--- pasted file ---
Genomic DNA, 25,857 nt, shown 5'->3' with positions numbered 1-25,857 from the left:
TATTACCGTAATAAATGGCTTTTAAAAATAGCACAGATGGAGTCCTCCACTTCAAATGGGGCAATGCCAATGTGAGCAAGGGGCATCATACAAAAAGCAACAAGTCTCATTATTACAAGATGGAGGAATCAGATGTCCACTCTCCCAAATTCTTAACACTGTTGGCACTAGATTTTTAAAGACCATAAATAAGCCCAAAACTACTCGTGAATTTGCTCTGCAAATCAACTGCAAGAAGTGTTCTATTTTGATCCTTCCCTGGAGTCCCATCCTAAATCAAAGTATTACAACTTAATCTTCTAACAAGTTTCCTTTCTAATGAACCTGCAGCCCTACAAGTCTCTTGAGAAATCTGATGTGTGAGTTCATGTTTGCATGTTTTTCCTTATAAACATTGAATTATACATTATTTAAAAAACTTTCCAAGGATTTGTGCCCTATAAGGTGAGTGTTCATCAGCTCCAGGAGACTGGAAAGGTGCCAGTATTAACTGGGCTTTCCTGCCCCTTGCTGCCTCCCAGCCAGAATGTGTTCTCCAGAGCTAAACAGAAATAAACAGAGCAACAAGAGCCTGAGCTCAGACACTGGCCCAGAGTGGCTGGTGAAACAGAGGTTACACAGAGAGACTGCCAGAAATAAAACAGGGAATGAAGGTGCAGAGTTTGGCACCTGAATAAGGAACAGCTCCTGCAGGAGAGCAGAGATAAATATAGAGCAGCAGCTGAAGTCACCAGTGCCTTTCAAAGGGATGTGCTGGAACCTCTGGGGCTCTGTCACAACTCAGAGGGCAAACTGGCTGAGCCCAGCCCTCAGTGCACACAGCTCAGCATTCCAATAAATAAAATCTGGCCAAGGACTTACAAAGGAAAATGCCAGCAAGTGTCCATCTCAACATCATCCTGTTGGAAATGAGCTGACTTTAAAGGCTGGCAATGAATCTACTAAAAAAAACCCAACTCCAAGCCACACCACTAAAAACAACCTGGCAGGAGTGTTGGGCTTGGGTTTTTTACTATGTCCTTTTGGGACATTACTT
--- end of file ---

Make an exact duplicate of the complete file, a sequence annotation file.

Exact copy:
Genomic DNA, 25,857 nt, shown 5'->3' with positions numbered 1-25,857 from the left:
TATTACCGTAATAAATGGCTTTTAAAAATAGCACAGATGGAGTCCTCCACTTCAAATGGGGCAATGCCAATGTGAGCAAGGGGCATCATACAAAAAGCAACAAGTCTCATTATTACAAGATGGAGGAATCAGATGTCCACTCTCCCAAATTCTTAACACTGTTGGCACTAGATTTTTAAAGACCATAAATAAGCCCAAAACTACTCGTGAATTTGCTCTGCAAATCAACTGCAAGAAGTGTTCTATTTTGATCCTTCCCTGGAGTCCCATCCTAAATCAAAGTATTACAACTTAATCTTCTAACAAGTTTCCTTTCTAATGAACCTGCAGCCCTACAAGTCTCTTGAGAAATCTGATGTGTGAGTTCATGTTTGCATGTTTTTCCTTATAAACATTGAATTATACATTATTTAAAAAACTTTCCAAGGATTTGTGCCCTATAAGGTGAGTGTTCATCAGCTCCAGGAGACTGGAAAGGTGCCAGTATTAACTGGGCTTTCCTGCCCCTTGCTGCCTCCCAGCCAGAATGTGTTCTCCAGAGCTAAACAGAAATAAACAGAGCAACAAGAGCCTGAGCTCAGACACTGGCCCAGAGTGGCTGGTGAAACAGAGGTTACACAGAGAGACTGCCAGAAATAAAACAGGGAATGAAGGTGCAGAGTTTGGCACCTGAATAAGGAACAGCTCCTGCAGGAGAGCAGAGATAAATATAGAGCAGCAGCTGAAGTCACCAGTGCCTTTCAAAGGGATGTGCTGGAACCTCTGGGGCTCTGTCACAACTCAGAGGGCAAACTGGCTGAGCCCAGCCCTCAGTGCACACAGCTCAGCATTCCAATAAATAAAATCTGGCCAAGGACTTACAAAGGAAAATGCCAGCAAGTGTCCATCTCAACATCATCCTGTTGGAAATGAGCTGACTTTAAAGGCTGGCAATGAATCTACTAAAAAAAACCCAACTCCAAGCCACACCACTAAAAACAACCTGGCAGGAGTGTTGGGCTTGGGTTTTTTACTATGTCCTTTTGGGACATTACTT